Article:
Motels

“If not motels, where?” Task Force Aims To Get Vermont’s Homeless Out Of Motels

Motel facade
The Travel Inn in Rutland is one of 75 motels in Vermont where state agencies house approximately 2,700 people who would otherwise be homeless. Photo by Mike Dougherty / VTDigger

Lawmakers have given a new task force five weeks to find a solution for the transition of 2,700 Vermont homeless people from motel rooms to permanent housing.

The eight-member group, established instead of adopting a The Scott administration’s earlier proposal reflects two realities: lawmakers do not have a clear idea of ​​how to resolve the crisis, and the deadline for doing so is looming.

“It’s a hot potato, and leadership is needed,” said Ken Russell, executive director of Another Way, a community welcome center in Montpellier.

“What we need to determine is, if not motels, where?” Said House Social Services Committee chair Ann Pugh, D-South Burlington, who helped develop the proposal. “At the end of the day, I’m sorry, people shouldn’t be kicked out on the streets.”

About 2,700 people are currently staying in about 75 motels across the state, a number that has continued to rise throughout the pandemic. The state pays an average of $ 88 per night for each room – a total of around $ 6 million last month and $ 31 million to date, according to Geoffrey Pippenger, senior advisor to the commissioner of the Children’s Ministry and families. So far, the federal government has covered most of the costs, but the state will soon have to foot the bill.

And while the chambers have provided much-needed shelter and space for social distancing, nonprofit housing organizations and police have highlighted security concerns and drug use at the sites. It has proved difficult for clients to find more stable accommodation.

Earlier in the session, state officials proposed that the management of the motel voucher program be handed over to local housing agencies. Social service providers and nonprofit housing administrators have vigorously pushed back the idea, saying it will overwhelm local nonprofits and result in disparate resources and policies across the state. In response, lawmakers called on both sides to return to the negotiating table.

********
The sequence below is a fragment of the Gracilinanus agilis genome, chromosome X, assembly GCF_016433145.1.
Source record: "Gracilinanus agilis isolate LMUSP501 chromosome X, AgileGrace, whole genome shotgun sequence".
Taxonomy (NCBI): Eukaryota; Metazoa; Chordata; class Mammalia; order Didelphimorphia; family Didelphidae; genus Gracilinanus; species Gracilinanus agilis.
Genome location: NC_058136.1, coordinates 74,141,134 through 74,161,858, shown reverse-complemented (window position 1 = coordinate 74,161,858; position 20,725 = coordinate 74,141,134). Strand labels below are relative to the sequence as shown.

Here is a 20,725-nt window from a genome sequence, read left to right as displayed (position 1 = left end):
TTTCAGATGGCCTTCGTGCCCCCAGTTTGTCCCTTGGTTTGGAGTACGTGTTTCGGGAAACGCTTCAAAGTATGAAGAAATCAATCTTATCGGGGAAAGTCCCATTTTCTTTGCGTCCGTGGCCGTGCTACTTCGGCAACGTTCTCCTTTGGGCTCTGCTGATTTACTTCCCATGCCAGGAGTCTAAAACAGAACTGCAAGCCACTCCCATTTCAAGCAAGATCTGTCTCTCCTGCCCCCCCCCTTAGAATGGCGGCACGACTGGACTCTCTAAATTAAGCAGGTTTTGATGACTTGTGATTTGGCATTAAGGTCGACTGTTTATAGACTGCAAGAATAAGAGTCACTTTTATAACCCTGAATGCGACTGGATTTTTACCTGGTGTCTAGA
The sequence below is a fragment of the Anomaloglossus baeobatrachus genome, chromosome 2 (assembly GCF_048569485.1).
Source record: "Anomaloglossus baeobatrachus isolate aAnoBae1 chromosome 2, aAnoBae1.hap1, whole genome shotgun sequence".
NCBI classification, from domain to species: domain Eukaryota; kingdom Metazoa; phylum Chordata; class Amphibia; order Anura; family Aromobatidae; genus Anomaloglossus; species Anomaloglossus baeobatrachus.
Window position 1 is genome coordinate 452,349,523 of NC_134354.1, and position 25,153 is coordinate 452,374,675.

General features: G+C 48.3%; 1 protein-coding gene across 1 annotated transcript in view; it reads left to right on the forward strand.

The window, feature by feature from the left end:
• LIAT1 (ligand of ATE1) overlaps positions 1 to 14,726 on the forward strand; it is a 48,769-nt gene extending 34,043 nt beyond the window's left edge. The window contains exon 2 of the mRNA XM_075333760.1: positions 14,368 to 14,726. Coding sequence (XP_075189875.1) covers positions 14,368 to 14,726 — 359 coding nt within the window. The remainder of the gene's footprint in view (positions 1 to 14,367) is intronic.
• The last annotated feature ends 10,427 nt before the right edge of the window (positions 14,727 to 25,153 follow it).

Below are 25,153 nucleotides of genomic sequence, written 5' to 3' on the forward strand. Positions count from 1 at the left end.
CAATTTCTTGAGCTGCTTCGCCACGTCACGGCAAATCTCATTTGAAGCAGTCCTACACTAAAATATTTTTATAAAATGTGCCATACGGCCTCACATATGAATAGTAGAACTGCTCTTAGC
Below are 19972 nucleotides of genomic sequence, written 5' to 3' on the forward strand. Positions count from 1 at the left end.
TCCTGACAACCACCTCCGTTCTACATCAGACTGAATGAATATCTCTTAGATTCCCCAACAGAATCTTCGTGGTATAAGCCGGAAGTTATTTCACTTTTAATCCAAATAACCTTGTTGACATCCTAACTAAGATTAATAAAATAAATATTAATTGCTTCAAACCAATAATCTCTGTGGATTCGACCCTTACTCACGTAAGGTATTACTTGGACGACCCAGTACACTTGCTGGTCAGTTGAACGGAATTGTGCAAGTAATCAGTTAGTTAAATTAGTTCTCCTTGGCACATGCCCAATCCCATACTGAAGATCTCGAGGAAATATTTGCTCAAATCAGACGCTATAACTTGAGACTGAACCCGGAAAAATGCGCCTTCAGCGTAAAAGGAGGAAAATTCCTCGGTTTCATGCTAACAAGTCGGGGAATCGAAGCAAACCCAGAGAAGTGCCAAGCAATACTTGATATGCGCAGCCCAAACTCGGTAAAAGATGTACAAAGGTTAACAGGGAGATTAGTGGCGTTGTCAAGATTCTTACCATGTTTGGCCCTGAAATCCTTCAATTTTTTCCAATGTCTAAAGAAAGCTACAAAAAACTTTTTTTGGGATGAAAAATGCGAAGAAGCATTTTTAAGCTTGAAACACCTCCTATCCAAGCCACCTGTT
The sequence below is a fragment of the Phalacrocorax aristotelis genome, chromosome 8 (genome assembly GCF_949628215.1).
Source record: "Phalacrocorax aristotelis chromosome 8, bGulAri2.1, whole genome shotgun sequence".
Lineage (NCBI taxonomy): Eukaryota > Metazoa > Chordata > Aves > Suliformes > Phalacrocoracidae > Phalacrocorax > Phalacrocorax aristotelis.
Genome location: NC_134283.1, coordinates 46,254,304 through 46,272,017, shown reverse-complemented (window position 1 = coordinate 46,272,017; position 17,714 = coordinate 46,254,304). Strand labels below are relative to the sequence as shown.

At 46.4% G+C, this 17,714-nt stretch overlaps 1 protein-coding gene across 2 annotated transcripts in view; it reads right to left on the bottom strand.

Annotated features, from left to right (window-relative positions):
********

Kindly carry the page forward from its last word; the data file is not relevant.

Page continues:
The new group – which will include members of the Social Services Agency, homeless service providers and affordable housing representatives, as well as a staff member from Legal Aid in Vermont – are expected to come up with a plan use of federal money, a long-term strategy. for the state motel voucher program, as well as a budget and timeline for the transition.

The plan, which is due to be submitted to the Legislature by the end of April, is expected to aim to move all Vermonters out of temporary emergency housing – primarily motel rooms – by June 2022.

It will work in conjunction with a second working group focused on building additional housing.

The task force will offer people a chance to take a step back and find a way to use the influx of federal money in a way that can effectively end chronic homelessness for good, said Maryellen Griffin , housing lawyer for Vermont Legal Aid. “Vermont could really do it; it’s really exciting, ”she said. “Vermont is pretty small and pretty tight-knit.”

Sarah Phillips, director of the Office of Economic Opportunity, offered a more tempered perspective. “Do I think that we are necessarily going to build an apartment for each household in [the general assistance program] in the next 12 months? No. ”But, she said, the state and housing agencies“ would employ many strategies ”to help families find a safe place to go.

How much money will be available to do this is not yet clear. The state legislature has proposed $ 40 million to be used by the Vermont Housing & Conservation Board. The US stimulus package could net Vermont around $ 10 million for new housing development, said Gus Seelig, executive director of the Housing & Conservation Board. The House also allocated $ 50 million for the effort in its budget proposal.

It may not yet be enough.

As Russell from Another Way said, “Morality is simple; the financial part is a challenge.

[Related: ‘The best motel in Rutland’: Three days in Vermont’s emergency housing program]

Seelig said his organization would likely take a variety of approaches to provide more housing: funding housing agencies to buy motels, building new housing, and helping landlords renovate vacant or uninhabitable apartments.

They would speed up efforts to build multi-family units for homeless people, but would also consider other types of demands.

“Congress has focused, as it should, on short-term assistance,” Seelig said. “We have a structural problem; we need more capital to build and renovate housing. Doing this on the scale needed over the next few years will require a significant investment from the federal government, he said.

But the developers, knowing the funding is available, are already working out their proposals to submit to the Housing and Conservation Council this summer, he said.

“We are expecting a lot of good, creative proposals,” he said. “People are already preparing. “

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